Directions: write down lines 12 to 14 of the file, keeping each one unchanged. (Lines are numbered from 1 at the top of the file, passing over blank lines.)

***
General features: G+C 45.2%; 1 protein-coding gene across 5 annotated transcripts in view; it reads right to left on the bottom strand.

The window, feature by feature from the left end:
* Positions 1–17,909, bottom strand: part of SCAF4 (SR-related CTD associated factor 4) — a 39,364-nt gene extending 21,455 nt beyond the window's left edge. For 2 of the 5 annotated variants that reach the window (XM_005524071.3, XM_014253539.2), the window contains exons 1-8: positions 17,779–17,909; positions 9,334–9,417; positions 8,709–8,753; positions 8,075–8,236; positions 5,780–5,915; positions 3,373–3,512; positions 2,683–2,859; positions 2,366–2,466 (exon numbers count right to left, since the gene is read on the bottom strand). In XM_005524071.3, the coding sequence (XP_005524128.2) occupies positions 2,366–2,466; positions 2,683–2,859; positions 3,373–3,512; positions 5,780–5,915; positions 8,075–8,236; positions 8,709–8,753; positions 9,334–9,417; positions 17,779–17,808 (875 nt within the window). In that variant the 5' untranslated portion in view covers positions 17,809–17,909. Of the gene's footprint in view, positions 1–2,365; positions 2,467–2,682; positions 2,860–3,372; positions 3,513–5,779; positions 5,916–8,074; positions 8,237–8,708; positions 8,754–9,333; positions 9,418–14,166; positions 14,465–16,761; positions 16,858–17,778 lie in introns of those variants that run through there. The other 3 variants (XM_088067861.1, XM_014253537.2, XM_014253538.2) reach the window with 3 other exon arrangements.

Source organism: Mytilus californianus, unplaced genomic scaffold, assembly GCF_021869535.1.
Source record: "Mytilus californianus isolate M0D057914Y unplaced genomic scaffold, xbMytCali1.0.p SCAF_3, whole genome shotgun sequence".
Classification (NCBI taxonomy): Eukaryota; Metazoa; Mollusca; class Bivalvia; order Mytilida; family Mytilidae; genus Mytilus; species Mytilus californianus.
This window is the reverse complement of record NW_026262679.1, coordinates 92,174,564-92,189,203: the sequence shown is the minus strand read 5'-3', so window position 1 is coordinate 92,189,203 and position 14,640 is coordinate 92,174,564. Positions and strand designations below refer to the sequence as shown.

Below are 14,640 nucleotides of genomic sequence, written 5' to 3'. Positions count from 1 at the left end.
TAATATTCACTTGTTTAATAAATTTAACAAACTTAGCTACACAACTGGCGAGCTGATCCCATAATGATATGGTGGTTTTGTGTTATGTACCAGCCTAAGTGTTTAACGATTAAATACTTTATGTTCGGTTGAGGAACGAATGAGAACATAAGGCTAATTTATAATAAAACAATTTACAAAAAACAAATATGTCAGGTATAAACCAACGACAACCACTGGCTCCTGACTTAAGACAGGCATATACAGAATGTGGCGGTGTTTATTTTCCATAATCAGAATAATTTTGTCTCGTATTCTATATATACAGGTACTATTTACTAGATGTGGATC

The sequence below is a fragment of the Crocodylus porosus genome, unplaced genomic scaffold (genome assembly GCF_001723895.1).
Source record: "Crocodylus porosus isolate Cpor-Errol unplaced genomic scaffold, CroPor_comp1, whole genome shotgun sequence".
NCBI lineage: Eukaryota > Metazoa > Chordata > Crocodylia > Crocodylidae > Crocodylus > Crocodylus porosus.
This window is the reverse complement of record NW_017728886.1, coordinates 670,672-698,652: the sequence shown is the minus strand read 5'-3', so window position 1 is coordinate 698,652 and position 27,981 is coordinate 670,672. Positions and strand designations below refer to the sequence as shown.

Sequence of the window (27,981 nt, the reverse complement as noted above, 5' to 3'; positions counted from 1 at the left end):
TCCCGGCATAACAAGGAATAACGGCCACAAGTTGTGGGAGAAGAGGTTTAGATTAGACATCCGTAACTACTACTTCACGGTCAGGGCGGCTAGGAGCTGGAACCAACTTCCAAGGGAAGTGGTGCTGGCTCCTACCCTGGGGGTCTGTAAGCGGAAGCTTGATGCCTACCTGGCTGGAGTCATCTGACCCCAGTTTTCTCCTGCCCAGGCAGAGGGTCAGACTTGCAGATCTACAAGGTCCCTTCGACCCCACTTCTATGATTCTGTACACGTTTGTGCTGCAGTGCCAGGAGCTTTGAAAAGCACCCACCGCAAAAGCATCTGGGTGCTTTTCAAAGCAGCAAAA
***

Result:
NCBI lineage: Eukaryota > Metazoa > Chordata > Crocodylia > Crocodylidae > Crocodylus > Crocodylus porosus.
This window is the reverse complement of record NW_017728886.1, coordinates 670,672-698,652: the sequence shown is the minus strand read 5'-3', so window position 1 is coordinate 698,652 and position 27,981 is coordinate 670,672. Positions and strand designations below refer to the sequence as shown.

Sequence of the window (27,981 nt, the reverse complement as noted above, 5' to 3'; positions counted from 1 at the left end):